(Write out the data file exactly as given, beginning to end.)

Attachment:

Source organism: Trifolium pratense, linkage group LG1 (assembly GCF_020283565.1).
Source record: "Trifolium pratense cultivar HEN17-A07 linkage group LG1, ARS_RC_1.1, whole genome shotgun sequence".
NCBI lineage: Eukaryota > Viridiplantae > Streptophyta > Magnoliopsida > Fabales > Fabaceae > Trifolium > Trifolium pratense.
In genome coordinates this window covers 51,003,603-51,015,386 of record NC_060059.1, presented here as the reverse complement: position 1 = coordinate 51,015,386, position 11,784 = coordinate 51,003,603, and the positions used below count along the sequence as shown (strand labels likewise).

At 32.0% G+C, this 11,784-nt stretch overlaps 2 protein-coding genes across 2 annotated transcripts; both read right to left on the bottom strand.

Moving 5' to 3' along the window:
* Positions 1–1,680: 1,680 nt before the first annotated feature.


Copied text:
Source organism: Trifolium pratense, linkage group LG1 (assembly GCF_020283565.1).
Source record: "Trifolium pratense cultivar HEN17-A07 linkage group LG1, ARS_RC_1.1, whole genome shotgun sequence".
NCBI lineage: Eukaryota > Viridiplantae > Streptophyta > Magnoliopsida > Fabales > Fabaceae > Trifolium > Trifolium pratense.
In genome coordinates this window covers 51,003,603-51,015,386 of record NC_060059.1, presented here as the reverse complement: position 1 = coordinate 51,015,386, position 11,784 = coordinate 51,003,603, and the positions used below count along the sequence as shown (strand labels likewise).

At 32.0% G+C, this 11,784-nt stretch overlaps 2 protein-coding genes across 2 annotated transcripts; both read right to left on the bottom strand.

Moving 5' to 3' along the window:
* Positions 1–1,680: 1,680 nt before the first annotated feature.